Yes, this is a paper copy, and there are dozens and dozens of smartphone apps for travel. We’re sure some of them are good, but we haven’t tested them in depth and don’t know which ones to recommend, so we don’t have a recommendation.

But this we know for sure: spending a little time putting your travel expenses in the Tax Diary System helps you make sure you capture all the expenses and record the necessary information.

Lawmakers don’t like the meals you eat while traveling. They implemented a 50% reduction in tax deductions for travel meals.

In the image above, travel meals and snacks total $123 for the day. You enter half that amount as a tax deduction on your individual or corporate tax return. On the corporate return, the other half is a Schedule M-1 adjustment.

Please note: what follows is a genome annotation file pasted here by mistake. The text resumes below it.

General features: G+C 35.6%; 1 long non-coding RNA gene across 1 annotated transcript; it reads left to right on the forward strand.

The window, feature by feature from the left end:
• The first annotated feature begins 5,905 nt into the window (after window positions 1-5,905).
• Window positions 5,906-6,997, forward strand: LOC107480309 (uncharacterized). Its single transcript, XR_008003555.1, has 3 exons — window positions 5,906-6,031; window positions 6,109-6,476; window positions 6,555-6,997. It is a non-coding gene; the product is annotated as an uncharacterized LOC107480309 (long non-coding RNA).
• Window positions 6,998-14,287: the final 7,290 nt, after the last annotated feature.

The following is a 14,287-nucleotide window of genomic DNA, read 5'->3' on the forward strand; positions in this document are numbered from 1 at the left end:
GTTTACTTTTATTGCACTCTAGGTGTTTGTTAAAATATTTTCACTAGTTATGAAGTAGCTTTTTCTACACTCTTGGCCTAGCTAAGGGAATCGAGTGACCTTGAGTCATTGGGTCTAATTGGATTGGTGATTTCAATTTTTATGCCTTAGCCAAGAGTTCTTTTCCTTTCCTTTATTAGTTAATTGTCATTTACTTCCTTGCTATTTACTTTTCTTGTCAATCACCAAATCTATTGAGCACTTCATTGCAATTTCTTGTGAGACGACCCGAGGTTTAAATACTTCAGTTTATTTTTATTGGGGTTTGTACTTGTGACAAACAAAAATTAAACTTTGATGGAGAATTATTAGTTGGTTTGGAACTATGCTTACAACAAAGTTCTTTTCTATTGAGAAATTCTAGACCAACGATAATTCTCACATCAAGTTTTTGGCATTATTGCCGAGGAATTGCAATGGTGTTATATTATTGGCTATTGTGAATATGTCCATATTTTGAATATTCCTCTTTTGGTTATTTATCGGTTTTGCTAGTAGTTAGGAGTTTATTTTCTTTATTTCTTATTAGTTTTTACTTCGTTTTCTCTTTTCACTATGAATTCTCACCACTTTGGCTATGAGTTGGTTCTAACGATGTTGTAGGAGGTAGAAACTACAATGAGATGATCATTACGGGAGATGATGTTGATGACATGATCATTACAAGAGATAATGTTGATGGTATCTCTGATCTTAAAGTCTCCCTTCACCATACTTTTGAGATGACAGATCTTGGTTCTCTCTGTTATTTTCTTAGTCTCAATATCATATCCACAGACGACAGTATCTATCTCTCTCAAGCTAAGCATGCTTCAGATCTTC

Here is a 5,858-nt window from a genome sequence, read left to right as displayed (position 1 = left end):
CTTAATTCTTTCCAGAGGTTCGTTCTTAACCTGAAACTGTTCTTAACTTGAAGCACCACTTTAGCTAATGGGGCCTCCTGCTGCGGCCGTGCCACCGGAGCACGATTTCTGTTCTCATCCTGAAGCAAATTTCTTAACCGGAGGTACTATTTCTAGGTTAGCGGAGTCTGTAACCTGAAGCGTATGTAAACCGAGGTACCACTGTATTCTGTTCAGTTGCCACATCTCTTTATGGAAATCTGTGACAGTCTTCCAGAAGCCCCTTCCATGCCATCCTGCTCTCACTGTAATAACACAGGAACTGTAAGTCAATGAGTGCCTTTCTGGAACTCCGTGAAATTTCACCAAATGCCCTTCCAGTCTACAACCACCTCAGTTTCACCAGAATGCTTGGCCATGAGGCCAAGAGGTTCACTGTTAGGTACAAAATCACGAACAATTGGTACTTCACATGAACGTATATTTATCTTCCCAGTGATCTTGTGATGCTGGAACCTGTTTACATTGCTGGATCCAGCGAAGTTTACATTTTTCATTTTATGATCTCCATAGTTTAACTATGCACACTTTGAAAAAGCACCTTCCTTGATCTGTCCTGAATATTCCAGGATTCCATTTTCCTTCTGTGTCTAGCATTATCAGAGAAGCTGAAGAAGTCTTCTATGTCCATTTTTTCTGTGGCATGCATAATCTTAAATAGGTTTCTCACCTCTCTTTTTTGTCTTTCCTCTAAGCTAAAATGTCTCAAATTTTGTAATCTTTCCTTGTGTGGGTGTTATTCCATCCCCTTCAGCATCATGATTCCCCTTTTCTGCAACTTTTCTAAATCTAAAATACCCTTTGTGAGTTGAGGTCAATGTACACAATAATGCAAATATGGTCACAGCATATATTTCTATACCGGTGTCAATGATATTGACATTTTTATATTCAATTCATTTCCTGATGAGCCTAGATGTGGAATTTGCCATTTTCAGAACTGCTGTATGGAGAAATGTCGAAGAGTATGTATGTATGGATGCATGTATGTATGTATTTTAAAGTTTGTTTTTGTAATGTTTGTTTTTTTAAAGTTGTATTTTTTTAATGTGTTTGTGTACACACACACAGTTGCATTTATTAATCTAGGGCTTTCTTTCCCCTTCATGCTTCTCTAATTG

Yes and no!

When in tax-deductible travel status, you need a receipt, paid bill, or similar documentary evidence to prove3

■ every expenditure for lodging, and

■ every other travel expenditure of $75 or more, except transportation, for which no receipt is required if one is not readily available.

The receipt is a document that establishes the amount, date, place, and essential character of the expenditure.

Hotel example. A hotel receipt is sufficient to support expenditures for business travel if the receipt contains the

■ name of the hotel,
■ location of the hotel,
■ date, and
■ separate amounts for charges such as lodging, meals, and telephone.

Restaurant example. A restaurant receipt is sufficient to support an expenditure for a business meal if it contains the following:

■ name and location of the restaurant,
■ date and amount of the expenditure,
■ number of people served, and
■ if a charge is made for an item other than meals and beverages, an indication that such is the case.